I like to think that I'm a pretty clear thinker and explainer. This is my relative advantage. By comparison, I'm a lousy artist or creative designer. You do not want me design fashion items or anything that needs to look nice. I'm not good at it.
Fortunately, I know this about myself and pretty much restrict my career options and business decisions to opportunities where my strength is useful and relevant, and my weakness is irrelevant. Hence I am not a designer.
2) A strategy on paper, without WORK in the real world, is irrelevant.
Ultimately, you can tell if a strategy is being implemented when resource allocation is dramatically changed. Resources = people, time, energy or attention span. It applies to groups of people as well as a single person.
For example, one of the strategic career principles I very much believe in is the idea of continually improving your skills.
Nobody ever disagrees with this idea on paper. I mean come on... when is improving your skills a bad idea right?
Yet, what percent of people actually invest the time to do the WORK needed to improve your skills?
Given the choice between going out to a party, seeing a movie, taking a trip vs. working to improve your skills, how many people will do the latter?
As it turns out, only a few…
It is these few that often, in practice, have a clearly visible strategic career plan. Quite often it’s the other group that, over time, doesn't accomplish as much as they wish they could have.
Now early in a career, the visible signs and results from doing the right strategic things aren't very obvious. Like many strategic choices, often there is no short-term benefit, only benefits that accrue in the long term.
But equally common is there are definite short-term costs - time, energy, money, focus, attention span, etc.
It doesn't mean you shouldn't do them, but it does mean you may not see a pay off for some time.
To use a case interview example (and you could apply this principle to any career field), I routinely tell CIBs that to be at the maximum case interview performance level that your natural talent allows it takes 100 hours of preparation and practice.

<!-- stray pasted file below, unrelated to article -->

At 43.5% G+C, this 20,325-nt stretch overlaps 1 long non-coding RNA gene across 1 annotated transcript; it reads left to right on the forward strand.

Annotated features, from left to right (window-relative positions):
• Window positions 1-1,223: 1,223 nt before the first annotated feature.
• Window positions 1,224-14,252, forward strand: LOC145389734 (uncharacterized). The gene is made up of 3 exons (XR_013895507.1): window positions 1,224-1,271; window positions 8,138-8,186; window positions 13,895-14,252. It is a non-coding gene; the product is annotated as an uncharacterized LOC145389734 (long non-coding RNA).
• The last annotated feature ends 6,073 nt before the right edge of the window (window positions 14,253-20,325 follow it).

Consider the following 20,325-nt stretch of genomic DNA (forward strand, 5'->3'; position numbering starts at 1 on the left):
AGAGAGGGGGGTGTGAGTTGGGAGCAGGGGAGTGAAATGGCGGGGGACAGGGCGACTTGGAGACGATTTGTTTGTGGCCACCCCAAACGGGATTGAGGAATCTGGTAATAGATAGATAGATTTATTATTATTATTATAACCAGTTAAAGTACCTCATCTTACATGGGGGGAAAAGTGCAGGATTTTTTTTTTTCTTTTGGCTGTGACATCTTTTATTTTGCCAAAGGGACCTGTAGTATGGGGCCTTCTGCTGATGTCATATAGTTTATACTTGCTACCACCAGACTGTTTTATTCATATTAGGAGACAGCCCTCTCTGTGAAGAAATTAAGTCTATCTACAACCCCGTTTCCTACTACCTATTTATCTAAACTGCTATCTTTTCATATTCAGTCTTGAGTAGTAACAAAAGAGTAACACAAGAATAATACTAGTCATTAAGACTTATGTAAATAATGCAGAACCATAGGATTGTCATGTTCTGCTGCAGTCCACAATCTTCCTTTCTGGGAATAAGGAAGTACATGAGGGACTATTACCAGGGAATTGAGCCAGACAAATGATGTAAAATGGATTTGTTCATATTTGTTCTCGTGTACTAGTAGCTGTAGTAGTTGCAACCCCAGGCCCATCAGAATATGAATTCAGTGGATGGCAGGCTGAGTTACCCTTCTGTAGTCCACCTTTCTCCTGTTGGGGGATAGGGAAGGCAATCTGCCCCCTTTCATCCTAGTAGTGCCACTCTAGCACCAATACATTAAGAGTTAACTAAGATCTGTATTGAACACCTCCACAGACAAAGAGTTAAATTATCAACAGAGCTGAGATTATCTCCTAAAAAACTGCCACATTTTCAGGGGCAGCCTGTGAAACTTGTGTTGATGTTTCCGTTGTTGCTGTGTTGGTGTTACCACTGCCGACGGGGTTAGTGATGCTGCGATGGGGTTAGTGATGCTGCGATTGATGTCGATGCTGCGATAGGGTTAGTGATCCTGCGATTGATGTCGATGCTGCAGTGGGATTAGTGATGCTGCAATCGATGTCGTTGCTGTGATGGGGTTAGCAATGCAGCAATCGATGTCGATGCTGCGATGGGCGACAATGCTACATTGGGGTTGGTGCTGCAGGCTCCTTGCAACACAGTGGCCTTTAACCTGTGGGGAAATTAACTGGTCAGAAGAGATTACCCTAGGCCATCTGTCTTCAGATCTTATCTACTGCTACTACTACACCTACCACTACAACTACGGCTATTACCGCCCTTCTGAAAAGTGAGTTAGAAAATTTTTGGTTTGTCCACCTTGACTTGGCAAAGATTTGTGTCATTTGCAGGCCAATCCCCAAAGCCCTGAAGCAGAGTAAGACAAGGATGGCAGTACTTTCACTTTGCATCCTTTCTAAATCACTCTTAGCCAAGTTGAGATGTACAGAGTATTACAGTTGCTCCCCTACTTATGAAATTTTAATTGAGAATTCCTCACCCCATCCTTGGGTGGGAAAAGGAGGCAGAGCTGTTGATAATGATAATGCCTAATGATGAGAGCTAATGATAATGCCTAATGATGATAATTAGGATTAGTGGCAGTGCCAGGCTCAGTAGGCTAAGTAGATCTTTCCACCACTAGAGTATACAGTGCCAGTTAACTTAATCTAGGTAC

My suggestion has been to allocate 50% of the time learning the right approach between Case Interview Secrets and Look Over My Shoulder®, and the rest of the time practicing with a Case Interview Partner.
Yet most people don't follow this relatively proven approach. They don't put in the time or they use some flawed Frankenstein approach (integrating ideas from 5 different sources with conflicting view points)
Again, strategy on paper is easy. Actually DOING it is hard.
So the question to consider for your own career, both now and in the future, is to decide if you're going to take the extra effort in your career that others typically don't.
Remember. It's easy to do the extra work when the benefit is immediate. It is much harder to do it when the benefit is delayed. It is this delayed gratification that causes many people to NOT put in the work -- and thereby not get the results they seek.
And to tie this idea back to one I've written about previously...
NOW you know WHY it's useful to pursue a career path where you:
1) Have a natural competitive advantage (even if it's small, but expandable, for now)
2) Do something you like doing.
If you don't enjoy it, you won't put in the time --- and your competition that IS putting in the time will surpass you to greater and greater degrees with each passing year.
If you pursue a career path that ignores your natural talents, and forces you to rely on your weaknesses, even if you do put in the same time as everyone else--you will still fall further and further behind each year.
The sweet spot is to:
1) Find what you're good at doing
2) Find what you like doing
(hopefully get #1 and #2 to be the same thing)
3) Work your *ss off
4) Take the most proven path you can find to success
Optional: If you want to be financially well off (in addition to being happy) make sure #1 and #2 involves doing something the marketplace values (so they'll pay you well for it).
It is NOT necessary to pursue the highest paying career, particularly at the expense of doing things you stink at and hate--because the approach ends up backfiring anyways.
But if you do what you like, are good at it, and get paid well enough to earn a decent living, trust me that is pretty damn good life... and one quite worth aiming for.
This approach to career strategy is a good one… but we now know a good strategy on paper is useless unless you do the WORK to make true in real life…
…and that decision is up to you.